Up until now whenever someone asked about our open source projects I referred them directly to my Github page. That’s the repository, sure, but might be a bit noisy as it contains a mix of the projects I’ve created and maintain, with repositories I’ve forked (some of which I contribute to, but not all), with older projects.
I decided it was time to clear things up a bit, so I’ve done a brief write up on those that I’m actively maintaining. It has a better introduction to each, including both their application and licensing details.
Head over to the open source page to read more, and let me know if you have any questions.
Tropology is an experiment in visualizing conceptual networks from TVTropes. The initial idea was that, starting from a chosen concept, we could visualize the list of tropes and articles it referenced, along with the relationships between them.
Experimenting with the data, which even after some judicious pruning includes over 220 thousand nodes and 11 million relationships, led me to quickly conclude that the model was too widely connected. We couldn’t just visualize the raw data and needed to apply some sort of direction in order to make the visualizations sensible.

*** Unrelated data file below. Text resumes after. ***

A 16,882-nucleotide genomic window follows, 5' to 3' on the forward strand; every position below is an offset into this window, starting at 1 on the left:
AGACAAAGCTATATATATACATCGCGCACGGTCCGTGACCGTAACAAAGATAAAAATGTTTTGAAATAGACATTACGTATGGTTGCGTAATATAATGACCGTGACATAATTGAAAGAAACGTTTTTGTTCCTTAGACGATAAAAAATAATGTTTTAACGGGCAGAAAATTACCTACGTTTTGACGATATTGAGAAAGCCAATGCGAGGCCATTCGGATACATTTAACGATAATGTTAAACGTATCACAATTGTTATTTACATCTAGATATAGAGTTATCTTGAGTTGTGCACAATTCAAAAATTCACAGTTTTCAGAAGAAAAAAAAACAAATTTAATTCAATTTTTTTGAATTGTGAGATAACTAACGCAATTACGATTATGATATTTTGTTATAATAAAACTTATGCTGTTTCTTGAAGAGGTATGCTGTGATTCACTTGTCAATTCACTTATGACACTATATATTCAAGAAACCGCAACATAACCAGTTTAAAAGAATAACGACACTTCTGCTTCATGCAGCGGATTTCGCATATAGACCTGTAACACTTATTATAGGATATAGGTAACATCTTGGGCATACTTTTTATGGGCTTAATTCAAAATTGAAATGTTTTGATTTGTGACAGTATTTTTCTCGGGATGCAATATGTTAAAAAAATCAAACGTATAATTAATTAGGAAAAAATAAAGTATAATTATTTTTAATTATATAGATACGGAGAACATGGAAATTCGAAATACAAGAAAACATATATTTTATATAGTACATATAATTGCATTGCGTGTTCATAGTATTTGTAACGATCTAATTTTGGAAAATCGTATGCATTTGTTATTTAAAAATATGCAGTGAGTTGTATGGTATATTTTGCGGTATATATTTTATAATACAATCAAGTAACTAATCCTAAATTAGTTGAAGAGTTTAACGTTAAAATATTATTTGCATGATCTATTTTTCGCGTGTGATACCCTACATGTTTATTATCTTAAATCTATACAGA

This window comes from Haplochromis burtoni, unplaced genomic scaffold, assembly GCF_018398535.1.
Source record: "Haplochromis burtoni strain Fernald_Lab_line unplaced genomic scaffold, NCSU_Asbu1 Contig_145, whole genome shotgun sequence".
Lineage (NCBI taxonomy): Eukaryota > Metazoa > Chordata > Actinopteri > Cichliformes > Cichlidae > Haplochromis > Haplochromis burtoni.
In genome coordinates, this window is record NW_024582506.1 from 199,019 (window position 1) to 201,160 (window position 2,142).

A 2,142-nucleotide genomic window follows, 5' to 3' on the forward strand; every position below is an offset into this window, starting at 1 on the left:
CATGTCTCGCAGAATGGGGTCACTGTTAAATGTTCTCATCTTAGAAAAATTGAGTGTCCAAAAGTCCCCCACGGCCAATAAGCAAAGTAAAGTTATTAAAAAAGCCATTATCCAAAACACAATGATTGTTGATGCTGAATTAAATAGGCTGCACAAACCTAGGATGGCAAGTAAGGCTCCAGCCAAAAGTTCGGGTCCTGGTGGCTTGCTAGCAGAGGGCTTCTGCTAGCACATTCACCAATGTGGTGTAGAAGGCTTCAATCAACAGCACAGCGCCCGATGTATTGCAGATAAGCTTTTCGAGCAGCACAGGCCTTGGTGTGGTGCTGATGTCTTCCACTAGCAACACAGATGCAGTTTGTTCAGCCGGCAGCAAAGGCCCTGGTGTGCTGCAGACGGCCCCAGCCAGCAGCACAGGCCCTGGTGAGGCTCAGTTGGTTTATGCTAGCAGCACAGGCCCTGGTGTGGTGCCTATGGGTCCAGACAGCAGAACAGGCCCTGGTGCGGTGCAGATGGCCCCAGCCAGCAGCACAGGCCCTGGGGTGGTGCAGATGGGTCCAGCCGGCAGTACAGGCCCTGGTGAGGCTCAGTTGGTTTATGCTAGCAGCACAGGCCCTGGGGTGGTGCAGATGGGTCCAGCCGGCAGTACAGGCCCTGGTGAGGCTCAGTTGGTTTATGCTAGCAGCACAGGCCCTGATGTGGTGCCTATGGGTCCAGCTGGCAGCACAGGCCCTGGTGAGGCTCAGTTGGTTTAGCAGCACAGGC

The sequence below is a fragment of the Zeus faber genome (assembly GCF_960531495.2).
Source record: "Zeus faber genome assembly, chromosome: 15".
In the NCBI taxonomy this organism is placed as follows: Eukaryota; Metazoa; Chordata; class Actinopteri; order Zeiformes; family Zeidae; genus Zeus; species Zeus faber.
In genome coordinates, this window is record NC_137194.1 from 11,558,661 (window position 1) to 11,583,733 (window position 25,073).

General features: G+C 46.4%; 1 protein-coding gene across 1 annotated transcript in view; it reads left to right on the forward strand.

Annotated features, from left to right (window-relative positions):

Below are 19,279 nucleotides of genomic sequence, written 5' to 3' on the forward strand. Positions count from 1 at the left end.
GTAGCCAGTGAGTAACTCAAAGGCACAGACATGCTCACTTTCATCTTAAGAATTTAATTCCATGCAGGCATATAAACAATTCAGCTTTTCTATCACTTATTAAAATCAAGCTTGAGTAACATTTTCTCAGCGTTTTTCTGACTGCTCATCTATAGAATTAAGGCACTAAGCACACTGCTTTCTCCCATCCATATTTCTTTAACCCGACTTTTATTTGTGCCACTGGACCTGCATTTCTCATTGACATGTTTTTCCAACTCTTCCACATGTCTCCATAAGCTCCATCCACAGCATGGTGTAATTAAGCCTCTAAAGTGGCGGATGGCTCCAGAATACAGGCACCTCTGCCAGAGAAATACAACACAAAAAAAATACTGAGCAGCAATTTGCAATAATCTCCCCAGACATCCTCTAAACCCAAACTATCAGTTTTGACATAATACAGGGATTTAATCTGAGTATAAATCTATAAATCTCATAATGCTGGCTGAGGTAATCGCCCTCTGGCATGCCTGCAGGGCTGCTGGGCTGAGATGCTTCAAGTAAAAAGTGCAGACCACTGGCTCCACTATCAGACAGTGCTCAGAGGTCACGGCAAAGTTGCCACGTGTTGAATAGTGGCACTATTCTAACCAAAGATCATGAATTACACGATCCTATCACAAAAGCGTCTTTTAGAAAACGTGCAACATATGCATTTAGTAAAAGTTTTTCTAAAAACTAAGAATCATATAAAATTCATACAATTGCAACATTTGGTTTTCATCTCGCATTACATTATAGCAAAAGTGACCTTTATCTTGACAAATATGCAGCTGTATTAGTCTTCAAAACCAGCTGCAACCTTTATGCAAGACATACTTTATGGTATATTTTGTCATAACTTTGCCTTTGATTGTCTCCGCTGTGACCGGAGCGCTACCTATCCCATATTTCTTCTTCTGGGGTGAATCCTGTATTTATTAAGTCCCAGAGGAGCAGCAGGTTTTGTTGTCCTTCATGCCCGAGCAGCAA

Let’s see how to go about that.
Or, apples vs. papaya salad.
Short version: I’ve moved Tropology to PostgreSQL for performance reasons, and because after some evaluation, Neo4j wasn’t as good a fit as it seemed at first blush.
You may want to start by catching up with the other Tropology articles.
We got better performance with the last changes I made to the import process, at the cost of parallelization and a significantly less clean Clojure codebase.
As I was going about wrapping them up, I got a recommendation from Michael Hunger. Summarized:
Well then. So much for that feature branch.
Yesterday we were discussing our (admittedly) somewhat ghetto, not-quite-batched Neo4j implementation.
The long and short of it is that I was initially attacking the import process as one would on a JDBC client for a relational database. Query for these values here, create those if some don’t exist, insert relationships here, etc.
That seems to be woefully inefficient in Neo4j.
Welcome. You may want to first catch up on Part 1 of this little experiment.
All done? OK then.
This is the first part of a series of articles on a small experiment I’m building. The intent is to crawl TVTropes, to find possible relationships between tropes and the material they appear in, as well as shared concepts.
I want to be able to not only visualize a concept and the tropes that it links to, but also how they relate to each other. A bonus would be being able to query how far away a concept is from another - for instance, how many steps we need to take before we can go from Cowboy Bebop to Macross Missile Massacre.